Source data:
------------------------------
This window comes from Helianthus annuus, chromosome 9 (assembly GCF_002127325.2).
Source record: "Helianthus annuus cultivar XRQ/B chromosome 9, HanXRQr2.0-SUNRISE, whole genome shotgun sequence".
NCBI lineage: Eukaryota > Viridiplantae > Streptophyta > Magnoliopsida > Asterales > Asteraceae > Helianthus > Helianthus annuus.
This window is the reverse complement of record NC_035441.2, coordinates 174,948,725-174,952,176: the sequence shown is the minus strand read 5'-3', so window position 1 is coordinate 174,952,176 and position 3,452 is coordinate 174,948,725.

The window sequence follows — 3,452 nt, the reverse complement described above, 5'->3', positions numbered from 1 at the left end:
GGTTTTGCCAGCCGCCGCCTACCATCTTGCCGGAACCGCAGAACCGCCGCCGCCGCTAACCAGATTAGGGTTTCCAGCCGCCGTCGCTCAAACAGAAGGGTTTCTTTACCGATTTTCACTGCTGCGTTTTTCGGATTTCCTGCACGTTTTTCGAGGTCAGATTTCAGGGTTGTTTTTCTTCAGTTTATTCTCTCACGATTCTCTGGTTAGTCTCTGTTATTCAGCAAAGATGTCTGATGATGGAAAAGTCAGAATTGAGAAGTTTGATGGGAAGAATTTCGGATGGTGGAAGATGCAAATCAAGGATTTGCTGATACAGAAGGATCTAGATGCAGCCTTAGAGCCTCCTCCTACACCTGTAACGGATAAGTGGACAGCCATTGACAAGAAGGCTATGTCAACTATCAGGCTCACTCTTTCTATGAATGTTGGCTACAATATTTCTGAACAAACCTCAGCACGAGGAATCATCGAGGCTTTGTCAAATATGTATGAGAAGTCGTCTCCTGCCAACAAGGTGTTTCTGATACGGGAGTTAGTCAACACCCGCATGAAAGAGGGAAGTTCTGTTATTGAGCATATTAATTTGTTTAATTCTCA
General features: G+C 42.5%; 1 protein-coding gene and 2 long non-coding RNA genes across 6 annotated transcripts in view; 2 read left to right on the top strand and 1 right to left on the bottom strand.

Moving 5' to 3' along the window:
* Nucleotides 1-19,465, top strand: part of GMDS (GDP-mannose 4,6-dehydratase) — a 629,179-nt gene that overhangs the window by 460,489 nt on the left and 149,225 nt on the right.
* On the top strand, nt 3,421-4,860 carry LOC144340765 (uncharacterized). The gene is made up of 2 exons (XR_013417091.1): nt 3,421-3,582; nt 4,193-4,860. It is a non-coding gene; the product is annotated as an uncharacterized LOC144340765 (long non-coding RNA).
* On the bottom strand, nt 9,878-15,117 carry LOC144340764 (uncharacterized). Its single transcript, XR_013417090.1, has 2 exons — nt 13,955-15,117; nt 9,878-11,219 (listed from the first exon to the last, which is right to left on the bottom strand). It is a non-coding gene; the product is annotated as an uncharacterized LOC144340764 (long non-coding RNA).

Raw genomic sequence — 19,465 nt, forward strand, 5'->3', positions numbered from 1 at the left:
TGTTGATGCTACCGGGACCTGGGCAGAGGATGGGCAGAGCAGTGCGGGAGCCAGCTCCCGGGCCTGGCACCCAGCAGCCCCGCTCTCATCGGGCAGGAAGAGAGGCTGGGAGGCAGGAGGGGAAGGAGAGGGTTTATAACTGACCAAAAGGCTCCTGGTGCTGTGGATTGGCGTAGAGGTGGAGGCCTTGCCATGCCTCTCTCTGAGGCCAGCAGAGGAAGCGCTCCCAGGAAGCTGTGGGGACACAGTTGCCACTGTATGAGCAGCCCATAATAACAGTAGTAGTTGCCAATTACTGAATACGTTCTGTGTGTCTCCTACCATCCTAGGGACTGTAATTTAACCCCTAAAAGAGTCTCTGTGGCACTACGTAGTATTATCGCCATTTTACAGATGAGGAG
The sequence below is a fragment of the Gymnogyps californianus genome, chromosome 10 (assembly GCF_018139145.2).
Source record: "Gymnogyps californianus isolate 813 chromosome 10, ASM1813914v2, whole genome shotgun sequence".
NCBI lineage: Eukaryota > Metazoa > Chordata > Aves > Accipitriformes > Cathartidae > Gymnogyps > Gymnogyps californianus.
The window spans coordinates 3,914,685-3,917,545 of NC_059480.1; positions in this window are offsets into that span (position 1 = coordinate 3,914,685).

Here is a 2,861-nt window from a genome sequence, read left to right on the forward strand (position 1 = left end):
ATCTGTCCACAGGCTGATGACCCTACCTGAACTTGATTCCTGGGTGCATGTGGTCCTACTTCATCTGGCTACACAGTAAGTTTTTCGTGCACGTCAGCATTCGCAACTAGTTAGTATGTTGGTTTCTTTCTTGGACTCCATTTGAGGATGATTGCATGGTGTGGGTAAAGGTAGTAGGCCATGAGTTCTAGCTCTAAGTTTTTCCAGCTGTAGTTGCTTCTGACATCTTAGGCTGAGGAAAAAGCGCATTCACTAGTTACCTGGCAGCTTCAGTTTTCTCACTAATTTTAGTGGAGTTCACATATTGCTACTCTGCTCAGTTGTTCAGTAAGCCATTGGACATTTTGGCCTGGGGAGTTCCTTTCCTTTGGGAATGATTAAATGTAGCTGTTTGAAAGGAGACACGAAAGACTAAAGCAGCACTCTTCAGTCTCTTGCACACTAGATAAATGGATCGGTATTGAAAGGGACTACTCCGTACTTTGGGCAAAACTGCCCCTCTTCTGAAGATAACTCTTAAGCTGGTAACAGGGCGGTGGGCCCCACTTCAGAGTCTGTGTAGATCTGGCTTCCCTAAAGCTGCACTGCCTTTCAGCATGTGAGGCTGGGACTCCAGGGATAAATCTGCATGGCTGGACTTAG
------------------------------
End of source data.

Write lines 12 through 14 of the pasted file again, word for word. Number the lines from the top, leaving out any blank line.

Raw genomic sequence — 19,465 nt, forward strand, 5'->3', positions numbered from 1 at the left:
TGTTGATGCTACCGGGACCTGGGCAGAGGATGGGCAGAGCAGTGCGGGAGCCAGCTCCCGGGCCTGGCACCCAGCAGCCCCGCTCTCATCGGGCAGGAAGAGAGGCTGGGAGGCAGGAGGGGAAGGAGAGGGTTTATAACTGACCAAAAGGCTCCTGGTGCTGTGGATTGGCGTAGAGGTGGAGGCCTTGCCATGCCTCTCTCTGAGGCCAGCAGAGGAAGCGCTCCCAGGAAGCTGTGGGGACACAGTTGCCACTGTATGAGCAGCCCATAATAACAGTAGTAGTTGCCAATTACTGAATACGTTCTGTGTGTCTCCTACCATCCTAGGGACTGTAATTTAACCCCTAAAAGAGTCTCTGTGGCACTACGTAGTATTATCGCCATTTTACAGATGAGGAG
The sequence below is a fragment of the Gymnogyps californianus genome, chromosome 10 (assembly GCF_018139145.2).